Is it possible to meet the world’s need for more energy whilst at the same time reducing carbon emissions? BP's exhibit at New Scientist Live showed how BP is driving the transition to lower carbon energy. Inspirational BP employees were on hand to showcase BP’s advanced technology and talk about the STEM skills needed to help make the energy transition a reality
Our industry is changing faster than at any time in our lifetime. Demand for energy is set to increase 30% over the next 20 years as global population rises to 9 billion. The world is also rallying behind making low carbon a reality. And it has never been more important to provide all this energy in a safe and reliable way. The energy challenges and opportunities are so great that they require a spirit of purpose and invention from the brightest minds.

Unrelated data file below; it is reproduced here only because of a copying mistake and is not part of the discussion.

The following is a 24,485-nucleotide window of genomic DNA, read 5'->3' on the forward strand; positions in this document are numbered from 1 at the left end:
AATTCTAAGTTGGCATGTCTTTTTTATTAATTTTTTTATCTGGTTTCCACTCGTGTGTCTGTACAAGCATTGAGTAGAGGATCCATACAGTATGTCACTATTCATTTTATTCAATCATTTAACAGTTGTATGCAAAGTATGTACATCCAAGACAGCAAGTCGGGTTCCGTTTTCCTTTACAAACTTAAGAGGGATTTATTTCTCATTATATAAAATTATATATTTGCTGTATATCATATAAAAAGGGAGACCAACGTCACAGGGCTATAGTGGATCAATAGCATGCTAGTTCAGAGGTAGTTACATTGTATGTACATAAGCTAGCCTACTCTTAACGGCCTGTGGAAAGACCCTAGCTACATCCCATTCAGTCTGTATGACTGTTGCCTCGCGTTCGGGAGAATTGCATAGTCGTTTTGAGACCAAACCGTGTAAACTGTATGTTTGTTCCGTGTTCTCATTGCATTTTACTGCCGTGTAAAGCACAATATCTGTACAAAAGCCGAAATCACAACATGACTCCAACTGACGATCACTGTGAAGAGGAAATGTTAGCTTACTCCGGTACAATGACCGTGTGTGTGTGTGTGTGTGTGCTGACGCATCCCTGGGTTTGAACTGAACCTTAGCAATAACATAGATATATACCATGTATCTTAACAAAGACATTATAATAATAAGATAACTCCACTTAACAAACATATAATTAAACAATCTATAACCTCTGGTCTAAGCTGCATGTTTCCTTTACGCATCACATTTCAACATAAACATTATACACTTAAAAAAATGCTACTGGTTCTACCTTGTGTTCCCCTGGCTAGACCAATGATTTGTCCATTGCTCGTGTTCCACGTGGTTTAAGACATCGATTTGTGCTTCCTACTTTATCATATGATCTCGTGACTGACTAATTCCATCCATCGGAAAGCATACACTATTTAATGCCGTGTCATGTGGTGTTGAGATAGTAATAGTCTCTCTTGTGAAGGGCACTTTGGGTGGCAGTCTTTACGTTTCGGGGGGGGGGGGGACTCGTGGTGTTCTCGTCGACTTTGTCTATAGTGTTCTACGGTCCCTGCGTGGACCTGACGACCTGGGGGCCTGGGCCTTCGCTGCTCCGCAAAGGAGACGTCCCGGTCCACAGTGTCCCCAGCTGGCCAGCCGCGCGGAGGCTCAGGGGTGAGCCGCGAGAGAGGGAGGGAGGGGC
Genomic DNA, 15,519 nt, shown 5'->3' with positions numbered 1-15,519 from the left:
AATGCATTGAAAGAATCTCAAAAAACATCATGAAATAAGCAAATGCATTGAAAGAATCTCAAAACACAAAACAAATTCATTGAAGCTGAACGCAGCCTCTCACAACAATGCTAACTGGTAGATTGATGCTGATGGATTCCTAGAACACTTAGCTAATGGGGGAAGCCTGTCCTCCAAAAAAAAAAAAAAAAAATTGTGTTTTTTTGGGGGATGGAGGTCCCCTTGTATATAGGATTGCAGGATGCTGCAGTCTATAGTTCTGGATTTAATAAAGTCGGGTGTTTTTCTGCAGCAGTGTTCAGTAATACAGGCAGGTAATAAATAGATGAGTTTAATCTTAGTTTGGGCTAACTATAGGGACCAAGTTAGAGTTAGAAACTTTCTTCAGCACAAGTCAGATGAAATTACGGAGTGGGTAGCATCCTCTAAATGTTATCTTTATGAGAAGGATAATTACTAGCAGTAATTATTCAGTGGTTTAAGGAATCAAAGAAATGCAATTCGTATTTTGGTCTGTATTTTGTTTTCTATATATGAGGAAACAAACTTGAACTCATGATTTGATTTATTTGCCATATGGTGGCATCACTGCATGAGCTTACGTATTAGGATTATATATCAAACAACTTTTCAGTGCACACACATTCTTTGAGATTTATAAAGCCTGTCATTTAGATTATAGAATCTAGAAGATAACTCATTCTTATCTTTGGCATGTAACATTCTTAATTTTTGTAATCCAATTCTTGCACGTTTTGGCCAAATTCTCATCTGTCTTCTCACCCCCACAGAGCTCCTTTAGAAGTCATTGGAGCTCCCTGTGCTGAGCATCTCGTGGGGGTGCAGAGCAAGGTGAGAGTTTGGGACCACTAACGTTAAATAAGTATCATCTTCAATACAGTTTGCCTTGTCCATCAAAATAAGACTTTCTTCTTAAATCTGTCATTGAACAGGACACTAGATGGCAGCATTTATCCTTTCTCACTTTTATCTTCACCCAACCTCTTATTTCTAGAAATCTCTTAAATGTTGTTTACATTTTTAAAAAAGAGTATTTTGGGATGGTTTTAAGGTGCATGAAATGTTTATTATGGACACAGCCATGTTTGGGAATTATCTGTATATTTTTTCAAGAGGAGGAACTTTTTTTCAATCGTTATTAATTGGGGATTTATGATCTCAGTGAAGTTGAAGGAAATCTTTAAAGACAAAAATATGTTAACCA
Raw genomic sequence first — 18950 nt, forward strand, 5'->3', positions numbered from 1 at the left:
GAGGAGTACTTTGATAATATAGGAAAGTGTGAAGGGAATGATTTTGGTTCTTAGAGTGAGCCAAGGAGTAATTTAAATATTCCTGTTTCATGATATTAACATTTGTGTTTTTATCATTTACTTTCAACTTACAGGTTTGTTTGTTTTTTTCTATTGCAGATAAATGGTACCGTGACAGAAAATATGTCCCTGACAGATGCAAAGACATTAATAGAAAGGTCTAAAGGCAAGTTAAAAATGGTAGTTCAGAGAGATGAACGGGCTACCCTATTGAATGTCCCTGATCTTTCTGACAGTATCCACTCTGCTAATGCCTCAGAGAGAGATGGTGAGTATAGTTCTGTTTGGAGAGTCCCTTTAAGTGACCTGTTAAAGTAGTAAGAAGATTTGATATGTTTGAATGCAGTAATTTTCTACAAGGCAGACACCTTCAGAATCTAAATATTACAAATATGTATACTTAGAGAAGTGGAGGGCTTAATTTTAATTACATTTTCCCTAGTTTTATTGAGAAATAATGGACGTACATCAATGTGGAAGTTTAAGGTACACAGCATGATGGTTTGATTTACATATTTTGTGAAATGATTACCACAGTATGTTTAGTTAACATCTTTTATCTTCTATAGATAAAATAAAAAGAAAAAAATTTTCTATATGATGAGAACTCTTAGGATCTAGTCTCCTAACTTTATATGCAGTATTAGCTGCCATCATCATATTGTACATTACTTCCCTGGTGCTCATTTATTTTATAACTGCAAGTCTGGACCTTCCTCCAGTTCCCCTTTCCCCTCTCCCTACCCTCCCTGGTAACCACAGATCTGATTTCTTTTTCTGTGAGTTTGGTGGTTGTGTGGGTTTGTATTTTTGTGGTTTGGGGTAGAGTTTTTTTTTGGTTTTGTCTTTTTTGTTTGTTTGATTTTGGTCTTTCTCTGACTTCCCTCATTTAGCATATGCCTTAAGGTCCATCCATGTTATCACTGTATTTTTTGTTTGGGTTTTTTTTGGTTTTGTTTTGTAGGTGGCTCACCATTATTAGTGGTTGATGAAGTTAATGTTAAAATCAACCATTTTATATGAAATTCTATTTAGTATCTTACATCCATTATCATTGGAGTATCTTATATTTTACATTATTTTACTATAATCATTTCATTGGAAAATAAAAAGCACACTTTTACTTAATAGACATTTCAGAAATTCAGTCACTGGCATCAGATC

At a UK level there are around 186,000 people with engineering skills needed each year to fill 2.65 million job openings by 2024, and engineering companies will need to recruit over 56,000 engineering technicians each year just to keep pace with demand. Not enough young people are choosing STEM, which is why BP has been working to address the STEM skills gap through targeted investment at all levels of education. Our early STEM initiatives began as a teaching resource that has since grown into a comprehensive programme contributing to every stage of education, including early years, primary, secondary, tertiary and vocational.
New Scientist feature articles
To complement our stand, we commissioned four features in the New Scientist magazine and website in the lead up to the show. The first article talked about the research underpinning all of our STEM education work to develop the next generation of talent, and the next three feature a range of BP employees talking about their careers and the choices they made around STEM skills.